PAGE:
Siding with bigots a risk for white evangelicals
I have a confession to make. I am one of the five remaining Americans who is uncomfortable with vulgarity, put off by profanity and offended by blasphemy. Swearing now generally is taken as a sign of authenticity; it is more often the expression of anger and aggression. I don’t think political discourse is improved by language more appropriate to a bar fight. I do think the presidency is diminished by public scatology and sacrilege. And I really don’t give a darn if you think this is old fashioned.
So I probably had more sympathy than most for West Virginia state Sen. Paul Hardesty and his upset constituents. After a recent speech by Donald Trump, Hardesty — who is a conservative, pro-Trump Democrat — received phone calls from Christians complaining of the president’s use of the term “goddamn.” In a letter to Trump, Hardesty pronounced himself “appalled by the fact that you chose to use the Lord’s name in vain on two separate occasions.”
This is hardly a national groundswell for decorum. But I don’t want to be dismissive of people revolted by the steaming, stinking cesspool of Trump’s public rhetoric. The problem is one of proportion.
Interviewed by Politico, Hardesty admitted that evangelicals had been willing to overlook many of the president’s character flaws, but he ventured that on the matter of blasphemy, Trump’s “evangelical base might be far less forgiving.”
Consider this statement in the light of some recent developments:
• The Trump administration seems intent on sending to Congress a more than $4 billion package of budget cuts focused on diplomacy and foreign assistance spending. These proposed reductions likely would include efforts to fight the spread of Ebola, programs to encourage food security and nutrition across Africa, aid to countries taking the brunt of the refugee crisis, and democracy support in Venezuela, Ukraine and Tibet.
• The president continues to vilify refugees as national security threats without the slightest bit of evidence. This year, the Trump administration capped the number of refugees that can resettle in the U.S. at 30,000 — the lowest ceiling since the refugee program was created in 1980. And now the administration is considering cutting that number to nearly zero next year.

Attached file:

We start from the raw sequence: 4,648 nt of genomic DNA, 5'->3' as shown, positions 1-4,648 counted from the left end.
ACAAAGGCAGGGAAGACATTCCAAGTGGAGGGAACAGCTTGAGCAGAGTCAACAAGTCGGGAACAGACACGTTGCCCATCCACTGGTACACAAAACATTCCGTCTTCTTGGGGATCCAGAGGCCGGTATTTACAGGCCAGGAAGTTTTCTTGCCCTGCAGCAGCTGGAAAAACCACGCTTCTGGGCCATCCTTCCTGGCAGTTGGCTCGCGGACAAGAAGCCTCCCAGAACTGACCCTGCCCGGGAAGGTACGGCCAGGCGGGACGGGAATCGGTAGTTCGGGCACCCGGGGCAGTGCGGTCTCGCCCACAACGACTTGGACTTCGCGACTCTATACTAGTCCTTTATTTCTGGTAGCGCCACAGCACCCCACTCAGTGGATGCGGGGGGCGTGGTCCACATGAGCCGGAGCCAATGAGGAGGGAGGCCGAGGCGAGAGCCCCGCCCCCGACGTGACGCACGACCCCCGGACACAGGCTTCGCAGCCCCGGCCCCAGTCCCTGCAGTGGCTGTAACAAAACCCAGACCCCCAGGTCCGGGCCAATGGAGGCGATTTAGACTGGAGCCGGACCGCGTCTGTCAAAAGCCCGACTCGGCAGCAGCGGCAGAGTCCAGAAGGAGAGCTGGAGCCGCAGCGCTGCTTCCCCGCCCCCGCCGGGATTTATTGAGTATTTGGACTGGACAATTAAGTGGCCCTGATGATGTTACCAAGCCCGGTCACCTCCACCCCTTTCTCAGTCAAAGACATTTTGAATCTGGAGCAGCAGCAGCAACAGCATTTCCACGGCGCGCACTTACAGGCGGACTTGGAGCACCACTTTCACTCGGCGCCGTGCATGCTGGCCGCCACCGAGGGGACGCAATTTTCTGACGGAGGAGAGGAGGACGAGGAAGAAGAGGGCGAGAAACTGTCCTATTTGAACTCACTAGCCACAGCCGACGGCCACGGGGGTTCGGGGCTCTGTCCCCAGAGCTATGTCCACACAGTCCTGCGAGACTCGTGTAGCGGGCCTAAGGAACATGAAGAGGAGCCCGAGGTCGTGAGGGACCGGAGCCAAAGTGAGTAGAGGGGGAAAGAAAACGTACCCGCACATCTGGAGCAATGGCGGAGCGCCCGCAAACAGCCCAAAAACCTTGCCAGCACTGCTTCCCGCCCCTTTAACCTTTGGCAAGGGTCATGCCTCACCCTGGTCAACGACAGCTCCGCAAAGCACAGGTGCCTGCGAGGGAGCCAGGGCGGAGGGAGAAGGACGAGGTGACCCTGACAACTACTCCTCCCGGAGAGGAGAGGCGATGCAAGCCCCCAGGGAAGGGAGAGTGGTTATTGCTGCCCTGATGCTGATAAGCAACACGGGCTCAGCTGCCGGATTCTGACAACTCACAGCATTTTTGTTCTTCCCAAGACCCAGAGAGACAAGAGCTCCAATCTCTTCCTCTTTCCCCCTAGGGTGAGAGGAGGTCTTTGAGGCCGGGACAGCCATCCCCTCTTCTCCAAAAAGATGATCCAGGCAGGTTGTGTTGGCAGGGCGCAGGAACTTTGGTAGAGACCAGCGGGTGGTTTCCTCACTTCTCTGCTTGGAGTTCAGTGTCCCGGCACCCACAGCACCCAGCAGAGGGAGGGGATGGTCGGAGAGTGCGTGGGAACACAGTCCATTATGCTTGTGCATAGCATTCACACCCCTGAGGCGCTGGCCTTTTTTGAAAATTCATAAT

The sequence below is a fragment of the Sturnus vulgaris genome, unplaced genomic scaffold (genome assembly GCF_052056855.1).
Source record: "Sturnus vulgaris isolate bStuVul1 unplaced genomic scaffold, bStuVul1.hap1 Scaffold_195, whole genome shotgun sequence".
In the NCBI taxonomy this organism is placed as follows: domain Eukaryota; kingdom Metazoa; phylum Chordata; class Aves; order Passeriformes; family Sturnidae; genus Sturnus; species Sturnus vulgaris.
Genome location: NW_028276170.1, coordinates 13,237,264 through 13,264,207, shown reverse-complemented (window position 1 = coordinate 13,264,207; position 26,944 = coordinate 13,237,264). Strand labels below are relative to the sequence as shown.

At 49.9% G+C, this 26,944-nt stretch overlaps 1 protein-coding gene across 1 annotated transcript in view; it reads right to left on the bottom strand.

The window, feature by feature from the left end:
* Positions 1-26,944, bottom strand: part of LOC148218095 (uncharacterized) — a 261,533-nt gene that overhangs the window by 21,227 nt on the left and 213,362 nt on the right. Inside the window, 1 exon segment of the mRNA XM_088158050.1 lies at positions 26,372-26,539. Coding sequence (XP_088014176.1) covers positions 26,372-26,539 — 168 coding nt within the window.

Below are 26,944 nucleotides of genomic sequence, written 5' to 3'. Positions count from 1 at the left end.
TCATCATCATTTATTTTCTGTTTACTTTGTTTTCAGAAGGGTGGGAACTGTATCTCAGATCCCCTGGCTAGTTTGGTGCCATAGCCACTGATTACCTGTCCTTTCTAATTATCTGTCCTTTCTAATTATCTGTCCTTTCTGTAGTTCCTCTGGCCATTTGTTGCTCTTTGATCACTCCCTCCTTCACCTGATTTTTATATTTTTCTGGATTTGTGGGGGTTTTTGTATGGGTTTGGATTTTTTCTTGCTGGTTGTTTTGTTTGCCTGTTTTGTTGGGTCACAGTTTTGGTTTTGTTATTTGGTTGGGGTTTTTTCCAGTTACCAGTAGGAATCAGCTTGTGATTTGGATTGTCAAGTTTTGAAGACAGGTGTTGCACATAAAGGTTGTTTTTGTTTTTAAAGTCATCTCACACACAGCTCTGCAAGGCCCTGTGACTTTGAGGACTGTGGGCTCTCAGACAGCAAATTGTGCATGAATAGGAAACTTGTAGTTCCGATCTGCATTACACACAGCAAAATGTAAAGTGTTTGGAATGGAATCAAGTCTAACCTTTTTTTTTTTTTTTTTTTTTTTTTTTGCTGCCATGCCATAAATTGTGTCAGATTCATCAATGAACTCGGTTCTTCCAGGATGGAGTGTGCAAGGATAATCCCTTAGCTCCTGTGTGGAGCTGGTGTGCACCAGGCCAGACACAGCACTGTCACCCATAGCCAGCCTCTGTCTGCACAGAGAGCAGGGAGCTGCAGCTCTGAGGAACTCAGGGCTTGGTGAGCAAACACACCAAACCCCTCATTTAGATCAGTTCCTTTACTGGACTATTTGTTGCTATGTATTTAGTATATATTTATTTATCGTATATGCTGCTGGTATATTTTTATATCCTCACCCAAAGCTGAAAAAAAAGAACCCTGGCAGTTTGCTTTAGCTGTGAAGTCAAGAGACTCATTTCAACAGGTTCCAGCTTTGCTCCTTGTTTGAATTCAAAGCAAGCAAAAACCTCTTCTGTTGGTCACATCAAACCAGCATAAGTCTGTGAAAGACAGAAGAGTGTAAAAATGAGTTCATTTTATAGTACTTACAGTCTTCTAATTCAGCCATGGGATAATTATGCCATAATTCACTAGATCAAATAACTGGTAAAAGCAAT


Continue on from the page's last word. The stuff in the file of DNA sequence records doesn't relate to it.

• At the southern border, the Trump administration has tightened the rules on asylum, making it harder for applicants to seek protection when family members face threats and barring migrants seeking asylum if they have passed through a third country on their trek. The administration’s policy of family separation, its abusive treatment of migrants, its policy confusion, and its general incompetence have contributed to a humanitarian crisis on both sides of the border.
There is an obvious response to Hardesty and other offended evangelicals. Massive budget cuts to hunger-relief programs in Africa, refusing to take in desperate Syrian refugees and separating crying children from their parents at the border are tolerable, but using the Lord’s name in vain is a bridge too far? Pathological lying, spreading conspiracy theories, misogyny, making racist comments and dehumanizing others are permissible, but swearing somehow crosses the line?
How we order our outrage says much about us. Do we feel the violation of a religious rule more intensely than the violation of human dignity? Do we prioritize our religiosity above our anthropology — above our theory of human beings and their rights?
This kind of Pharisaical preference for rules over humans reveals a large gap of spiritual education. In a poll last year by the Pew Research Center, only 25 percent of white evangelicals said the United States has a responsibility to accept refugees, while 65 percent of the religious unaffiliated affirmed that duty. What could possibility explain this 40 percent gap in inclusion and compassion? For a certain kind of secularist, this reveals cruelty, corruption and hypocrisy at the heart of the Christian faith. But traditionally, many of the institutions that do refugee resettlement have been Christian.
The problem does not lie in Christianity but in the moral formation of Christians. Are they getting their view of refugees from Christian sources? Or are they taking their view from Fox News, talk radio and Donald Trump? I suspect the latter. And the worship of political idols is ultimately a spiritual problem — a different kind of blasphemy.
These challenges run deeper than politics. Many white evangelicals hold a faith that appeals to the comfortable rather than siding with the afflicted. They have allied themselves with bigots and nativists, risking the reputation of the gospel itself. And, in some very public ways, they are difficult to recognize as Christians at all.
Contact Washington Post Writers Group columnist Michael Gerson at email@example.com.